The dissolved LREEs and particulate total REEs concentrations measured at the flood peak (P4) showed significant differences in comparison to the other flood periods. The LaPAAS/YbPAAS ratio of the dissolved LREEs reached its maximum value of 1.6 and the total concentrations of the particulate REEs decreased significantly (Fig. 4a). The colloids and suspended sediments that enter in the floodplain during the flood peak clearly present a different REE composition. This could be attributed to a replacement of clayey suspended sediments by particles more enriched in organic compounds and organic matter fragments (higher LaPAAS/YbPAAS and lower particulate concentrations). This sample might correspond to another component of the basin that is not activated for river discharge below 22 m3 s−1. During the same period, we observed a decrease in the concentration of the particulate fraction at both the upstream and downstream boundaries. The delay between the two observations corresponds to the transfer time of the water from the upstream to the downstream sampling sites in the riverbed. In comparison to the particulate fraction (Fig. 5b), the increase of the dissolved LREE concentration, up to 1 μg·L−1, was not observed at the downstream boundary. We hypothesize that when this new water enters the alluvial area during the overtopping process, it mixes and gets rapidly diluted with older water, which has lower LREE concentrations. This is confirmed by the model results as can be seen on Fig. 5a, where dilution effects are clearly visible.

Fig. 5

(Colour online.) a: Disperse flood plume of the light rare earth element (LREE) concentrations that entered the floodplain 1 hour after the peak; b: suspended sediment deposition in the floodplain during the different hydrodynamic periods of the studied flood event (Fig. 2). The results were obtained using the hydrodynamic sediment transport model based on a dynamic coupling between Telemac-2D and Sysiphe.

3.3 Composition of the AREE pool

The dissolved MREEs do not vary as much as the LREEs and the HREEs between high and low flows (Fig. 3). Compared to the threshold value that characterizes the MREE concentrations during high flows, the concentrations measured at low discharge are higher than for the two other REE groups. This is related to non-natural enrichment in Gdant (Fig. 3). The Gd anomaly observed for this site is quite high compared to other studies (Klaver et al., 2014; Kulaksiz and Bau, 2013). Its maximum values range from 16 (upstream) to 18 (downstream), with the highest value measured in the urban effluent (42 – Table 1). This is in line with previous investigations made for all the wastewater treatment plants located within the upper Alzette River basin (Hissler et al., 2014). The impact of Gdant is higher during periods 1 and 2 (Fig. 2Table 1). During the higher flows and the flood recession, Gdant is significantly diluted in non-polluted waters coming from more natural areas within the basin. However, its anomaly always remained above 1.5 at the upstream and downstream boundaries (Table 1), indicating that Gdant always contributed to more than 25% of the total Gd. This value was determined by Bau et al. (2006) as a minimal limit for the quantification of Gdant in river water. Gd is the only dissolved REEs with an anomaly that may be linked to anthropogenic activity in this basin. From this, we conclude that it constitutes the entire AREE pool of the dissolved fraction within the Alzette River waters.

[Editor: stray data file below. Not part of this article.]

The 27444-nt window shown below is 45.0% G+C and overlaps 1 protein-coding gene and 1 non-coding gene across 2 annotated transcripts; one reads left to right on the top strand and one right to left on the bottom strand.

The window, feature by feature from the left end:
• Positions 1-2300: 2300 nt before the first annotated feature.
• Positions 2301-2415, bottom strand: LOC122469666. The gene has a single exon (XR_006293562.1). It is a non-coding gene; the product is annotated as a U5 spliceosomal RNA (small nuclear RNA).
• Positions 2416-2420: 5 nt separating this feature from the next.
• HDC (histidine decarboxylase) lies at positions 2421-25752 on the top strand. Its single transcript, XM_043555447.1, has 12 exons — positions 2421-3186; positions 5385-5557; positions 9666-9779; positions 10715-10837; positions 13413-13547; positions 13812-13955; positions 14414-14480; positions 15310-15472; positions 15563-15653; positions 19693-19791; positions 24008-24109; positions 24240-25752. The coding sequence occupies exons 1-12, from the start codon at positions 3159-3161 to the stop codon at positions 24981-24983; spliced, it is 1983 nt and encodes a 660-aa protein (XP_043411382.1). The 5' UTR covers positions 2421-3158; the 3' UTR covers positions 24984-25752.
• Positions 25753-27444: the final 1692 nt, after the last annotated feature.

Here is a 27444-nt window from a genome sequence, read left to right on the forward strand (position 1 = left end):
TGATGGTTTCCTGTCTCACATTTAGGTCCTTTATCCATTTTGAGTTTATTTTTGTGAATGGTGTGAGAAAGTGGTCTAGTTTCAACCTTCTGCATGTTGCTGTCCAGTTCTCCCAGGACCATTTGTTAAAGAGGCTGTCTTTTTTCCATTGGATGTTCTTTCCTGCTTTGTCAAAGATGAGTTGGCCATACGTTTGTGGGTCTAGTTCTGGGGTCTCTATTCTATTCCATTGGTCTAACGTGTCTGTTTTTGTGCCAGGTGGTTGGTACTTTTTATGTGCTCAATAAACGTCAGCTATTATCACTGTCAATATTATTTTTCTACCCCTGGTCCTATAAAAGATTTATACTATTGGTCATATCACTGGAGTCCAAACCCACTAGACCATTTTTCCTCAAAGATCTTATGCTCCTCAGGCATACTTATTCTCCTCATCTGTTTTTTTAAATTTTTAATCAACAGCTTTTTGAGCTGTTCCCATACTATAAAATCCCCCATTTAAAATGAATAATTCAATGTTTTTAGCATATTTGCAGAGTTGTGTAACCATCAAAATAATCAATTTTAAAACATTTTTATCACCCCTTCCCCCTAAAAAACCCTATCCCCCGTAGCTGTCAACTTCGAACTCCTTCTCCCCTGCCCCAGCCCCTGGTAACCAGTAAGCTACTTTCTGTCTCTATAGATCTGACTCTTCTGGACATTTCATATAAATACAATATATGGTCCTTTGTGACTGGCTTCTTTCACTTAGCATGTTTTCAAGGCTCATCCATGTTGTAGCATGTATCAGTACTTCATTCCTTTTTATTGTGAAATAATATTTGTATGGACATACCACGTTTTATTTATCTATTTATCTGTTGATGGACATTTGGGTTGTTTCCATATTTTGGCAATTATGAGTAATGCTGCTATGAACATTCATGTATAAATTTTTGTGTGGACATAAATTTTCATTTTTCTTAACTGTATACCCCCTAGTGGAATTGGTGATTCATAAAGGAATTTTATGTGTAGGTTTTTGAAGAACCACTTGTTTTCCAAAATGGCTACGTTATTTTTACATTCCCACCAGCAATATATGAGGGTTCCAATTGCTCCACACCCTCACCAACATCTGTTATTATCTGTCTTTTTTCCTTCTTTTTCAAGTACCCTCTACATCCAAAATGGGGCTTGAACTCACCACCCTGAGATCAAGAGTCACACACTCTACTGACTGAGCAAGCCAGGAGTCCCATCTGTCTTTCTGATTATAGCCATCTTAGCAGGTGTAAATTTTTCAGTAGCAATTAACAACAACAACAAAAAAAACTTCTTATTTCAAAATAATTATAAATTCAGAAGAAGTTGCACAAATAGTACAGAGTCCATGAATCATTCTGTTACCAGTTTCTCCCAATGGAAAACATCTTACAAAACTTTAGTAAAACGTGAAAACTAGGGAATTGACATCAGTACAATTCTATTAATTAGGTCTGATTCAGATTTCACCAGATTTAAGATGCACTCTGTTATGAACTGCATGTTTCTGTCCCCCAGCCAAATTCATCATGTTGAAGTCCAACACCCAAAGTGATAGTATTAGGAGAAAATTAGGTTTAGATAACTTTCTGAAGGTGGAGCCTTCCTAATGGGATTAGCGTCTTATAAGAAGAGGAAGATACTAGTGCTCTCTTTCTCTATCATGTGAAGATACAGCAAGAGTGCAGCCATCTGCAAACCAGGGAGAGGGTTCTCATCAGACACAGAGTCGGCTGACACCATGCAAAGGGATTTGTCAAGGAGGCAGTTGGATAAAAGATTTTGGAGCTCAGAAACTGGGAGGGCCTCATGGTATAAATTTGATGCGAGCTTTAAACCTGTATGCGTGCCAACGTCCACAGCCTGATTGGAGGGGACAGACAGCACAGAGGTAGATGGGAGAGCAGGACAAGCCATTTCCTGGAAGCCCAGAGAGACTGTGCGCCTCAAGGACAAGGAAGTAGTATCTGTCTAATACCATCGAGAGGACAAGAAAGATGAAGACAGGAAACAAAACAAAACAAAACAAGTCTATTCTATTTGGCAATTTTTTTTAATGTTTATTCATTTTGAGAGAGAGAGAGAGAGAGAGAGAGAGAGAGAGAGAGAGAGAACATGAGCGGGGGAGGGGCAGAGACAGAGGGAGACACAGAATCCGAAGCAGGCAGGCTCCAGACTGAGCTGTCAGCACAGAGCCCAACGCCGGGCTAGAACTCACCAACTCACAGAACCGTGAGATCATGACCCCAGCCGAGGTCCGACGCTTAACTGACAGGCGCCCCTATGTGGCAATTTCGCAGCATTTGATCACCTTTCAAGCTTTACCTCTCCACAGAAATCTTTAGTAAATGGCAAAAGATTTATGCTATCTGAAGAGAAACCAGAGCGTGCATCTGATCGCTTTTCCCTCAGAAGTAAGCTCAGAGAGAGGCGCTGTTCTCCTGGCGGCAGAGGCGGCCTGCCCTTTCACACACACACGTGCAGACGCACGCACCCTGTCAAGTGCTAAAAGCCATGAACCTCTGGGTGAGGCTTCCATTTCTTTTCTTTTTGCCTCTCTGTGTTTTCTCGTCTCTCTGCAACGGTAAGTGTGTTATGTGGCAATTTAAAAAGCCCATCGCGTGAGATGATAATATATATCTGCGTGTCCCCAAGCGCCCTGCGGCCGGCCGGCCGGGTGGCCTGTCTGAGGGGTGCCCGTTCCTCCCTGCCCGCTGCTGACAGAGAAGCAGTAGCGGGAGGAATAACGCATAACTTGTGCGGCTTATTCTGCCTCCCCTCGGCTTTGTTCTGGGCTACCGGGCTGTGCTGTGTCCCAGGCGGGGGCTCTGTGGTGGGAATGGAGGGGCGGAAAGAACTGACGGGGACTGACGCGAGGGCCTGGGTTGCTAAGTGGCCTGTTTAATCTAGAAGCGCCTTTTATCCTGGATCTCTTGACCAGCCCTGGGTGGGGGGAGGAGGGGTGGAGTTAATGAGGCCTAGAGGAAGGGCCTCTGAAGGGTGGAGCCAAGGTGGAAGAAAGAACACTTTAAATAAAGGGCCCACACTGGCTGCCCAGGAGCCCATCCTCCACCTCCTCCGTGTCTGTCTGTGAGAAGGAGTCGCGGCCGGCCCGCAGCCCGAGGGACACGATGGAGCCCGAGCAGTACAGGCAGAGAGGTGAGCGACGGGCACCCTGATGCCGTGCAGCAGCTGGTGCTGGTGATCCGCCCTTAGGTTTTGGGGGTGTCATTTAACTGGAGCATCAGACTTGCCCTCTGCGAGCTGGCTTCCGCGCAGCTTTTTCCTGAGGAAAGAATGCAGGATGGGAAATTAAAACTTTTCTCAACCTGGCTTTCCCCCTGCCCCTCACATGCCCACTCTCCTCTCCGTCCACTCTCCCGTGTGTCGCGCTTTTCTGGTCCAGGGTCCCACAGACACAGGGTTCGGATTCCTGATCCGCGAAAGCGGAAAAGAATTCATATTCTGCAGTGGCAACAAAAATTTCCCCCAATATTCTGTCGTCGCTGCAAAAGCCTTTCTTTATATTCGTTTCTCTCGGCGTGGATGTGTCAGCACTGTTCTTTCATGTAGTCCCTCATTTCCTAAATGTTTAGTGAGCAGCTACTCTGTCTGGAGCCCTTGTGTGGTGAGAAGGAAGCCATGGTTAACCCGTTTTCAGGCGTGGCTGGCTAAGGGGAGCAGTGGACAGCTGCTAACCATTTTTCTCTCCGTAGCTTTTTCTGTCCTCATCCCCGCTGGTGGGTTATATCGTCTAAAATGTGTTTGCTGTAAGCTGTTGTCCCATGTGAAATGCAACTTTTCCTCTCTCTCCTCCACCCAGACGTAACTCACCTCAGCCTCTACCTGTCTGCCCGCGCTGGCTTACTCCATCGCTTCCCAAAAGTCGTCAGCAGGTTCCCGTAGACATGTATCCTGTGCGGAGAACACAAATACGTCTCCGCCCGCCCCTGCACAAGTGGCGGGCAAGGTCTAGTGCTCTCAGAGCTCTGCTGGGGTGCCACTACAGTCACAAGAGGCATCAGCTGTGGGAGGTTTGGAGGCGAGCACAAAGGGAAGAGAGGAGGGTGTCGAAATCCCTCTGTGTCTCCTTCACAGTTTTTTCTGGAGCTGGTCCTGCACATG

The higher value for the particulate LREEs (900 μg·g−1) in the urban effluent and at the downstream boundary (Fig. 4) is particularly interesting. This value can be related to the very high positive Ce anomaly observed in the particulate fraction of this effluent (> 7 – Table 1, Fig. 3). The Ce enrichment is transferred to the river and also observed at the downstream boundary from P1 to P2 (Table 1Fig. 2). Such a value of Ce/Ce* was not observed during the event in the upper Alzette River basin, where Ce/Ce* remained close to 1.0 at the upstream boundary. Merschel et al. (2015) observed a similar positive Ce anomaly (Ce/Ce* < 2.59). Like Stille et al. (2006) and Steinmann and Stille (2008), they relate this anomaly to oxidative scavenging of Ce onto inorganic Mn and Fe (oxyhydr-) oxides or organic particles. In the case of the Alzette River basin, the Ce enrichment in the particulate fraction can be considered as non-natural and can be attributed to anthropogenic activity. To our knowledge it is the first time that such an anthropogenic Ce (Ceant) has been observed in river waters. Ce is used prolifically in various engineering and biological applications (Humphries, 2012; Xu and Qu, 2014), mainly in combination with oxygen to produce CeO nanoparticles (Conesa, 1995; Garaud et al., 2014). Nevertheless, additional information is required for discussing further the exact origin of this anthropogenic Ce. The observed anomalies represent 86 and 43% of Ceant transported by the suspended load in the urban effluent and in the Alzette River, respectively. No other anthropogenic anomaly was observed on the particulate fraction at the two boundaries. Thus, Ceant is assumed to be the only AREE in the particulate pool of the studied waters.

3.4 Dynamics of the REE fluxes at the upstream boundary